There is always a good reason to be excited in the Lower Mainland at the beginning of March. Birds sing, flowers bloom and fish bite! With unseasonably warm weather, we loaded up the boat this week for a trip to Kawkawa Lake in Hope. Although the fish that we are after barely reach 12 inches in length, this is one annual trip that I always look forward to. Catching countless fish among friends after spending many months away from the boat is surely a great way to celebrate the arrival of spring.
After a rather sleepless night, we left Vancouver with the loaded car at 8:00am. With clear sky above us, we were confident that it was going to be a fun day of fishing while basking under the sunshine. Could we be more wrong than that! Misty weather greeted us when we passed through Chilliwack. By the time we arrived in Hope, rain was coming down in buckets! We made it this far, it only made sense for these fair weather fishermen to brave it and catch some fish.The first two hours were rather uneventful. Beside catching the odd landlocked coho salmon, the bite was not on at all. As time passed, the boat slowly turned into a bathtub. Nina had enough and decided that it was time for her to head back into the car.
The look after being pounded by rain in a bathtub for a few hours.
After dropping her off at the boat launch, I proceeded to head back out and join Nick, Marco and few optimistic others. Funny enough, the fishing turned from night to day as soon as I anchored. Perhaps it was my tiny sensitive float, perhaps it was my well rested arms, I was hooking fish one after another. Within minutes, I had kept my daily quota of kokanee as well as releasing a couple of coho salmon and cutthroat trout.Nick explained that these kokanee, which are mostly three year old, typically measure 10 inches in length around this time of the year. Because the lake lacked ice this year, the feeding period is lengthened, therefore the fish that we encountered were at least 1 inch longer than average.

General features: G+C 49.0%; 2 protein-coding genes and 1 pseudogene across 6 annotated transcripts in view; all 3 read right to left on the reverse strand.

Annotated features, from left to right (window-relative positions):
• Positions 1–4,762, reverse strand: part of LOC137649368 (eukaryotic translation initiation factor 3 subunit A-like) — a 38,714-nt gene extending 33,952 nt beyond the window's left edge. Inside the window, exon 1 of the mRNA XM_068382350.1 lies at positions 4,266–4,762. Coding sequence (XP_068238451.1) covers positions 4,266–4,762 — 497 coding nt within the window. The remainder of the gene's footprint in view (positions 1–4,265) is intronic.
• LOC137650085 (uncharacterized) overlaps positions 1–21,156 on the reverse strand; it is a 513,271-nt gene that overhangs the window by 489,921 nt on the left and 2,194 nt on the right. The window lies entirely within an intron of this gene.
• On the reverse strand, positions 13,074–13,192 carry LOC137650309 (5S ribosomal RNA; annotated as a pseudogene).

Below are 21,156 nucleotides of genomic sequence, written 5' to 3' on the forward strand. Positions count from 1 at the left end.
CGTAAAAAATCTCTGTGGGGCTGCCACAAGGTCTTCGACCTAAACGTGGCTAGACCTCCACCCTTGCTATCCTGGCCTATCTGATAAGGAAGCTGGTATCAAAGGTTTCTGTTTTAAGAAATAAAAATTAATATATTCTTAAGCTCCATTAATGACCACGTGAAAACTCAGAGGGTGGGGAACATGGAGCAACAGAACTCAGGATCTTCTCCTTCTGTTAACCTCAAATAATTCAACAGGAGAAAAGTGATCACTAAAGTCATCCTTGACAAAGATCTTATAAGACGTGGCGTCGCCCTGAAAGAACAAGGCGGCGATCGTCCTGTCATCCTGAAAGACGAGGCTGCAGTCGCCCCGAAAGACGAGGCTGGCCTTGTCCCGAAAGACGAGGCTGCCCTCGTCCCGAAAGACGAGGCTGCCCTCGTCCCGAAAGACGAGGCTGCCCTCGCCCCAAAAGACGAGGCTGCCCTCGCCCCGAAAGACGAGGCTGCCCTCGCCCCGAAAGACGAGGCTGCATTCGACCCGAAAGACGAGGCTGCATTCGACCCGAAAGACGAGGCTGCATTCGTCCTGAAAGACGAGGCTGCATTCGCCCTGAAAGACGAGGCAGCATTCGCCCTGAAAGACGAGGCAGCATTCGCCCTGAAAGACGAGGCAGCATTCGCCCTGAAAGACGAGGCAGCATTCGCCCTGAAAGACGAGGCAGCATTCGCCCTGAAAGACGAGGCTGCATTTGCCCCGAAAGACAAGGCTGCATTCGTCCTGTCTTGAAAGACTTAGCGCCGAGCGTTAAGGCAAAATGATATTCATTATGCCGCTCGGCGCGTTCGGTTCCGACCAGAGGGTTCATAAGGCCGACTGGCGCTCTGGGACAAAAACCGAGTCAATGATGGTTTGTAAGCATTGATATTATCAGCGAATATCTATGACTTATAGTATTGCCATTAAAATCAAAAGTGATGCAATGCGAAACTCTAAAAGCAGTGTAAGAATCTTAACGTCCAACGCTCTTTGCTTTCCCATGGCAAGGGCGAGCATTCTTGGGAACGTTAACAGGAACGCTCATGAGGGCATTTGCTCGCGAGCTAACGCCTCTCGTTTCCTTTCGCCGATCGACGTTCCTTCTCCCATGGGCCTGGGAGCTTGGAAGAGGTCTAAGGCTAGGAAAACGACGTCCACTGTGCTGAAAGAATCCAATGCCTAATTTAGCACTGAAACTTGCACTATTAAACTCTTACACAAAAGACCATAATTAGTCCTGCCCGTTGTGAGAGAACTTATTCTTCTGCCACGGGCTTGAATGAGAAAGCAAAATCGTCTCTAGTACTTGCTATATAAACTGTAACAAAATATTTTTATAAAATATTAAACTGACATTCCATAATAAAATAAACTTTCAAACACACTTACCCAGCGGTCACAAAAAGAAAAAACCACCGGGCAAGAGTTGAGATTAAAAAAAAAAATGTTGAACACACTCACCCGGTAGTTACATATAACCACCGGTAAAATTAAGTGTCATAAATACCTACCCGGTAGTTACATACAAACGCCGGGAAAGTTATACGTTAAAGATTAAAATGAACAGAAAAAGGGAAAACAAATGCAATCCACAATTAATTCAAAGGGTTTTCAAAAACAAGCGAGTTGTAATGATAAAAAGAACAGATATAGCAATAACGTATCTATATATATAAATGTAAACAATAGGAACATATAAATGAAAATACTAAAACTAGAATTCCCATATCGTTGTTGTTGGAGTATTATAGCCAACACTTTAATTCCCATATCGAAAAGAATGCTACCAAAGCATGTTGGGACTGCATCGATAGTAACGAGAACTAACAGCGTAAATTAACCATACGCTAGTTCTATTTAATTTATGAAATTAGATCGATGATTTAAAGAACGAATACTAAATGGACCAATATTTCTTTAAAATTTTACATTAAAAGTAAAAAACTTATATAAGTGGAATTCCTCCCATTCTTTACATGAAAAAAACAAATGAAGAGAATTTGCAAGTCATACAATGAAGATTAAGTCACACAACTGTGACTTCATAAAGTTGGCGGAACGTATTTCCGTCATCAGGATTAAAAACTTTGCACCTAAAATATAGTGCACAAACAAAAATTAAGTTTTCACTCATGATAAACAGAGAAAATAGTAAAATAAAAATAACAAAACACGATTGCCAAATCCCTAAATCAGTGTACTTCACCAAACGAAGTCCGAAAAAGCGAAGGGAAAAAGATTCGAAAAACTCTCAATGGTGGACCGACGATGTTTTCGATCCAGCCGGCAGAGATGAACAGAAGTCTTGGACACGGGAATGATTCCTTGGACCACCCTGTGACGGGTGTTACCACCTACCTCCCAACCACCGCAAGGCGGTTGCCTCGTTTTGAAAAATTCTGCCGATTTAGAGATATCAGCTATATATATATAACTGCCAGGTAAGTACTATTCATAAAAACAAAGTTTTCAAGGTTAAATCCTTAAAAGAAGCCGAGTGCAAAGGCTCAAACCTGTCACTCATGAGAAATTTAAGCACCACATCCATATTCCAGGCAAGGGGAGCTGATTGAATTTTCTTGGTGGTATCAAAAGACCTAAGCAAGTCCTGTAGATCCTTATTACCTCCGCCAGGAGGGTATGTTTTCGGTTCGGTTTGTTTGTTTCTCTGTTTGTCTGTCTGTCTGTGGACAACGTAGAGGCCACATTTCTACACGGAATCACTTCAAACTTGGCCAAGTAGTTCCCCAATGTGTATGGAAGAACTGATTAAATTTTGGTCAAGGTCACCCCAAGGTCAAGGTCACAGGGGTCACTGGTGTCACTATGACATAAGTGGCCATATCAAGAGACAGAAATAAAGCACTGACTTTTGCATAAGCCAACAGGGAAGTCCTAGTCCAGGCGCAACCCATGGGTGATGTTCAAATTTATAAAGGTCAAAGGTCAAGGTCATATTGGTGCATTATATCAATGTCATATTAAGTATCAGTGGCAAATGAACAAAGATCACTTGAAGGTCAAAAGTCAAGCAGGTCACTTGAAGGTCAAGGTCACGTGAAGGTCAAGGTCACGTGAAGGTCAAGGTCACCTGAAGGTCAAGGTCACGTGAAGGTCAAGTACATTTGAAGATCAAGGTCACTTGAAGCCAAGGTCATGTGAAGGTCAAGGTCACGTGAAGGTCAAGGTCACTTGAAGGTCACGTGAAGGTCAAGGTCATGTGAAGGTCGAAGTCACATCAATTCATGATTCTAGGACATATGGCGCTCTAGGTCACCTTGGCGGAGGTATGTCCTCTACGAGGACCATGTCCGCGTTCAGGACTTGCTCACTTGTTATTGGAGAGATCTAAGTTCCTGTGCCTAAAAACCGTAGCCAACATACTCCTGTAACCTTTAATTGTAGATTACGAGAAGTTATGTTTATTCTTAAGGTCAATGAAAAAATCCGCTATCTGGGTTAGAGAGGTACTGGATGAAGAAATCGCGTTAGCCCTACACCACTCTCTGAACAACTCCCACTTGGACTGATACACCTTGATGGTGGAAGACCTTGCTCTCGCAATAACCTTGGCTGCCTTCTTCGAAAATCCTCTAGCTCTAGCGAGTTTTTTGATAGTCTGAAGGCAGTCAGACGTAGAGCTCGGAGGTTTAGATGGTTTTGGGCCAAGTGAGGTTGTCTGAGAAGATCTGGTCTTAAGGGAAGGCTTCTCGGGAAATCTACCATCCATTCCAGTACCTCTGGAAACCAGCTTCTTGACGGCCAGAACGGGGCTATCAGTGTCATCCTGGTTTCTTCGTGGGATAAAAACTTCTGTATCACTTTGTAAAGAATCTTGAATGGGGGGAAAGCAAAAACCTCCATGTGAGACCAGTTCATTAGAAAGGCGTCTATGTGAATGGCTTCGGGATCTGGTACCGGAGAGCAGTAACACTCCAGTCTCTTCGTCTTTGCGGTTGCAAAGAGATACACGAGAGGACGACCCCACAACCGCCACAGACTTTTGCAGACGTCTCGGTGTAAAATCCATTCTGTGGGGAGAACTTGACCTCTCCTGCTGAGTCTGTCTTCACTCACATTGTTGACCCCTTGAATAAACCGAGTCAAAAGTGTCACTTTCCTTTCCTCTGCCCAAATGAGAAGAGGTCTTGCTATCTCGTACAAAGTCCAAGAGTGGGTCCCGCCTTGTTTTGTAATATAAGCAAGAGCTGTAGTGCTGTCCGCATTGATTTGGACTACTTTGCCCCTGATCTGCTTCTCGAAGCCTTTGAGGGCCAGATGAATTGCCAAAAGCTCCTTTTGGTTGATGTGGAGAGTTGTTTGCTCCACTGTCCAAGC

Landlocked coho salmon.
Spotty cutthroat trout.
I phoned Nina to report my instant success and lure her out of the car. It was time to cruise back to the launch and pick her up. We returned to the spot in no time and luckily the surface feeding frenzy did not fade away. In fact, it was becoming more intense. For the next several hours, we hooked, lost, kept, released many fish until the groomy weather was once again too much to put up with. We packed up at 4:00pm, only to see sunshine approaching in the horizon as we drove out of Hope!A 8 minute video diary of this particular trip is now available for subscribers.